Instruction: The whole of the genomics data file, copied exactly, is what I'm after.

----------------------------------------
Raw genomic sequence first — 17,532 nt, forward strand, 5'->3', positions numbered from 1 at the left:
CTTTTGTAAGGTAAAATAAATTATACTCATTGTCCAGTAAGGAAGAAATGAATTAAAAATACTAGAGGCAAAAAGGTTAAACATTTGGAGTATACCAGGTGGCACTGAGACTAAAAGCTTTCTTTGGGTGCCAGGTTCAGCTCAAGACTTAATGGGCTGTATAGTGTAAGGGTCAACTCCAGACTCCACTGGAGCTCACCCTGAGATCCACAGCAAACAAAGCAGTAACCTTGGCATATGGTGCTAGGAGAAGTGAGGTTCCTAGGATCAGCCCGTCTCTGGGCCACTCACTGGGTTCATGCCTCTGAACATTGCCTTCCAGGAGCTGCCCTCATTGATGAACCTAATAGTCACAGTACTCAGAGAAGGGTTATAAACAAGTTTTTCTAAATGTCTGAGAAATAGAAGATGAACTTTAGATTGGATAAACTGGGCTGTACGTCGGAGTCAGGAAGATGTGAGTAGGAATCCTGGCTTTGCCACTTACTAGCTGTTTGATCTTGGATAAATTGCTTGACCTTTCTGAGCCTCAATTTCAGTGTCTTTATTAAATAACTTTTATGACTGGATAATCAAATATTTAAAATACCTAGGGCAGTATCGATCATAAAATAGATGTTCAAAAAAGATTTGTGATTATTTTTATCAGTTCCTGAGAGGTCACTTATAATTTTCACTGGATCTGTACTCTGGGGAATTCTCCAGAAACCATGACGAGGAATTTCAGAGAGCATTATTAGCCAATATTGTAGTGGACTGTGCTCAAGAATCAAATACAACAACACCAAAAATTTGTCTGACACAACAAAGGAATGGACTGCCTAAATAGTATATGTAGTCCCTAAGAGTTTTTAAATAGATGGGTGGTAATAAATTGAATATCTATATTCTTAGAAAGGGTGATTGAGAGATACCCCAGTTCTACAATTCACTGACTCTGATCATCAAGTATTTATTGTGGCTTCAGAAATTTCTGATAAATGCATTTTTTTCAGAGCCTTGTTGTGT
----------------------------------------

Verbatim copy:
Raw genomic sequence first — 17,532 nt, forward strand, 5'->3', positions numbered from 1 at the left:
CTTTTGTAAGGTAAAATAAATTATACTCATTGTCCAGTAAGGAAGAAATGAATTAAAAATACTAGAGGCAAAAAGGTTAAACATTTGGAGTATACCAGGTGGCACTGAGACTAAAAGCTTTCTTTGGGTGCCAGGTTCAGCTCAAGACTTAATGGGCTGTATAGTGTAAGGGTCAACTCCAGACTCCACTGGAGCTCACCCTGAGATCCACAGCAAACAAAGCAGTAACCTTGGCATATGGTGCTAGGAGAAGTGAGGTTCCTAGGATCAGCCCGTCTCTGGGCCACTCACTGGGTTCATGCCTCTGAACATTGCCTTCCAGGAGCTGCCCTCATTGATGAACCTAATAGTCACAGTACTCAGAGAAGGGTTATAAACAAGTTTTTCTAAATGTCTGAGAAATAGAAGATGAACTTTAGATTGGATAAACTGGGCTGTACGTCGGAGTCAGGAAGATGTGAGTAGGAATCCTGGCTTTGCCACTTACTAGCTGTTTGATCTTGGATAAATTGCTTGACCTTTCTGAGCCTCAATTTCAGTGTCTTTATTAAATAACTTTTATGACTGGATAATCAAATATTTAAAATACCTAGGGCAGTATCGATCATAAAATAGATGTTCAAAAAAGATTTGTGATTATTTTTATCAGTTCCTGAGAGGTCACTTATAATTTTCACTGGATCTGTACTCTGGGGAATTCTCCAGAAACCATGACGAGGAATTTCAGAGAGCATTATTAGCCAATATTGTAGTGGACTGTGCTCAAGAATCAAATACAACAACACCAAAAATTTGTCTGACACAACAAAGGAATGGACTGCCTAAATAGTATATGTAGTCCCTAAGAGTTTTTAAATAGATGGGTGGTAATAAATTGAATATCTATATTCTTAGAAAGGGTGATTGAGAGATACCCCAGTTCTACAATTCACTGACTCTGATCATCAAGTATTTATTGTGGCTTCAGAAATTTCTGATAAATGCATTTTTTTCAGAGCCTTGTTGTGT